sudo docker run -it redis:latest redis-cli --cluster add-node 192.168.10.123:6382 192.168.10.123:6379 --cluster-slave --cluster-master-id 3bf86faf87cc78977516fb2e0da5f0986026d892

sudo docker run -it redis:latest redis-cli --cluster add-node 192.168.10.124:6383 192.168.10.123:6379 --cluster-slave --cluster-master-id cfa19d648dd63c3993daa66b011df2d85dc7a5ac

sudo docker run -it redis:latest redis-cli --cluster add-node 192.168.10.125:6384 192.168.10.123:6379 --cluster-slave --cluster-master-id aaeab6aa905df8bfac214651af1b424a4cebee60

#example output:

vagrant@redis1:~$ sudo docker run -it redis:latest redis-cli --cluster add-node 192.168.10.125:6384 192.168.10.123:6379 --cluster-slave --cluster-master-id aaeab6aa905df8bfac214651af1b424a4cebee60
>>> Adding node 192.168.10.125:6384 to cluster 192.168.10.123:6379
>>> Performing Cluster Check (using node 192.168.10.123:6379)
M: aaeab6aa905df8bfac214651af1b424a4cebee60 192.168.10.123:6379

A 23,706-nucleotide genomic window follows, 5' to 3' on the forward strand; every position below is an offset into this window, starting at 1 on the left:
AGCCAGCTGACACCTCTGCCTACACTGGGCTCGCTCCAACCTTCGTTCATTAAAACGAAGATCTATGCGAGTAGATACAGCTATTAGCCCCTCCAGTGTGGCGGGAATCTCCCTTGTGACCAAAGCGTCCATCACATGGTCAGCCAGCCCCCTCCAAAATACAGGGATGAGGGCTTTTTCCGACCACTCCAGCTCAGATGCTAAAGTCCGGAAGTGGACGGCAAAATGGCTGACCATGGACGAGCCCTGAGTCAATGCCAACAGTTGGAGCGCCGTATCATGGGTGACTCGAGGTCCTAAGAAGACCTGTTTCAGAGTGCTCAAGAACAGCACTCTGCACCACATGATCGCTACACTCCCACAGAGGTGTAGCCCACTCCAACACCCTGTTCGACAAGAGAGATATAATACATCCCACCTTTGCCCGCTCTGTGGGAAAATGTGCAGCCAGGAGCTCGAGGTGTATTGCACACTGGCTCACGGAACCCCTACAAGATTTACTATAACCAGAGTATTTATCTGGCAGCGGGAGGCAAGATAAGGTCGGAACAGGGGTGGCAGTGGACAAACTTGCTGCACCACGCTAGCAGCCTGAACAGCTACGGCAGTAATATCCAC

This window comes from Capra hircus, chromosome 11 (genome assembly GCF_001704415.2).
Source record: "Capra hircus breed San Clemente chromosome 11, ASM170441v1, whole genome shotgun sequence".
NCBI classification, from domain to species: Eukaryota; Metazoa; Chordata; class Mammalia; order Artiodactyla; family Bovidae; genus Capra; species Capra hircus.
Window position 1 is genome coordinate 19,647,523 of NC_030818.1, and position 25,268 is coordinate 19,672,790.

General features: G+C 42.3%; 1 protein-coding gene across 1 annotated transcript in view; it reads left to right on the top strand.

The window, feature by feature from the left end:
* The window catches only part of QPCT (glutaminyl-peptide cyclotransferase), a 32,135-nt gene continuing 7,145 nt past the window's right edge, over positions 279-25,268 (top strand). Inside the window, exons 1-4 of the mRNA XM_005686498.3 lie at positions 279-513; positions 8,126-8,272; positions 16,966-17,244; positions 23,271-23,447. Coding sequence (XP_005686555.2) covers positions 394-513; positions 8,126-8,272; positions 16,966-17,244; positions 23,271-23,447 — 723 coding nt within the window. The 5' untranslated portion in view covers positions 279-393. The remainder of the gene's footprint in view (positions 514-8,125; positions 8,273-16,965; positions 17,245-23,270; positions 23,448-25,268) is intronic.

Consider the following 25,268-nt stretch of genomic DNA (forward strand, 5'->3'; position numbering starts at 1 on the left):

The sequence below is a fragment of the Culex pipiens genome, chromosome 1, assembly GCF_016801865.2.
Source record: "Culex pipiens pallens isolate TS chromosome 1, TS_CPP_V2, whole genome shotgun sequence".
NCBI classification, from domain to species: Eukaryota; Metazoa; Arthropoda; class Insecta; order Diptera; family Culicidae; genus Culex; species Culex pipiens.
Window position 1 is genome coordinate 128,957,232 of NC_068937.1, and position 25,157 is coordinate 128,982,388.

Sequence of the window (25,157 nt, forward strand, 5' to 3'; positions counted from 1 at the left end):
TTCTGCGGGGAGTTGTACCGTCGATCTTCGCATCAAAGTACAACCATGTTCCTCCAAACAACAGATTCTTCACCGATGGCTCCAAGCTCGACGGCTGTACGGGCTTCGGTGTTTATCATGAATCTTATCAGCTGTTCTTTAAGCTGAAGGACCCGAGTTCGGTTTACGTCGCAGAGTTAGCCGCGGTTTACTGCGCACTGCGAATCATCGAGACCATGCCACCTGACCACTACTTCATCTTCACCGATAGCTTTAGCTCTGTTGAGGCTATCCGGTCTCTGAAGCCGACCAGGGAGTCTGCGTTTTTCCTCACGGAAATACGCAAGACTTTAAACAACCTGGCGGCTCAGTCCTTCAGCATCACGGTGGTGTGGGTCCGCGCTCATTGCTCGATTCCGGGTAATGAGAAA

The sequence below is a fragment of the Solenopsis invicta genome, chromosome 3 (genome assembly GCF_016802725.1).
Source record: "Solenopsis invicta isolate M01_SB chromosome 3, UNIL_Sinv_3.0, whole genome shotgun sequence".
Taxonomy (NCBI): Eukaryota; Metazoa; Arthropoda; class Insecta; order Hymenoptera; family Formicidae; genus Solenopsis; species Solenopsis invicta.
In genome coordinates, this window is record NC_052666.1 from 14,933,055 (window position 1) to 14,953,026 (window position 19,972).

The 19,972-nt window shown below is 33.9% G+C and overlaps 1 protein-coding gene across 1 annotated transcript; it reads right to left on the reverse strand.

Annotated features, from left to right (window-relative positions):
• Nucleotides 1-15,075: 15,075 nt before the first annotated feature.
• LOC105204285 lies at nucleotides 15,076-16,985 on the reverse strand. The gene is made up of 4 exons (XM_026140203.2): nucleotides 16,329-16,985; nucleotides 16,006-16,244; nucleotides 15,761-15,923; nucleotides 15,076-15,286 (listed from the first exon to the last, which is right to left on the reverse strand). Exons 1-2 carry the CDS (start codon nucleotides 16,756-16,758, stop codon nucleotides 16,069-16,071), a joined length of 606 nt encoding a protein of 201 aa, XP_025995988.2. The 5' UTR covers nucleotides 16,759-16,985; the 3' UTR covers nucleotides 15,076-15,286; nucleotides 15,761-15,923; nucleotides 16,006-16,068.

slots:[0-5460] (5461 slots) master
S: 36afb4e506bef2245e192a83abd856fdea252b34 192.168.10.124:6383
   slots: (0 slots) slave
   replicates cfa19d648dd63c3993daa66b011df2d85dc7a5ac
M: cfa19d648dd63c3993daa66b011df2d85dc7a5ac 192.168.10.125:6381
   slots:[10923-16383] (5461 slots) master
   1 additional replica(s)
S: c4f9af7131f8dc89f0cd6f493c2e8c6b15d0ddf0 192.168.10.123:6382
   slots: (0 slots) slave
   replicates 3bf86faf87cc78977516fb2e0da5f0986026d892
M: 3bf86faf87cc78977516fb2e0da5f0986026d892 192.168.10.124:6380
   slots:[5461-10922] (5462 slots) master
   1 additional replica(s)
[OK] All nodes agree about slots configuration.
>>> Check for open slots...
>>> Check slots coverage...
[OK] All 16384 slots covered.
>>> Send CLUSTER MEET to node 192.168.10.125:6384 to make it join the cluster.
Waiting for the cluster to join

>>> Configure node as replica of 192.168.10.123:6379.
[OK] New node added correctly.

We now have a fully functional Redis Cluster running on Docker Swarm with 3 Masters and 1 Replica / Master spread across the swarm in a fault tolerant way.

In the next post we’ll cover some basic Kernel Tuning that is essential to hosting Redis (or really any application) in Production.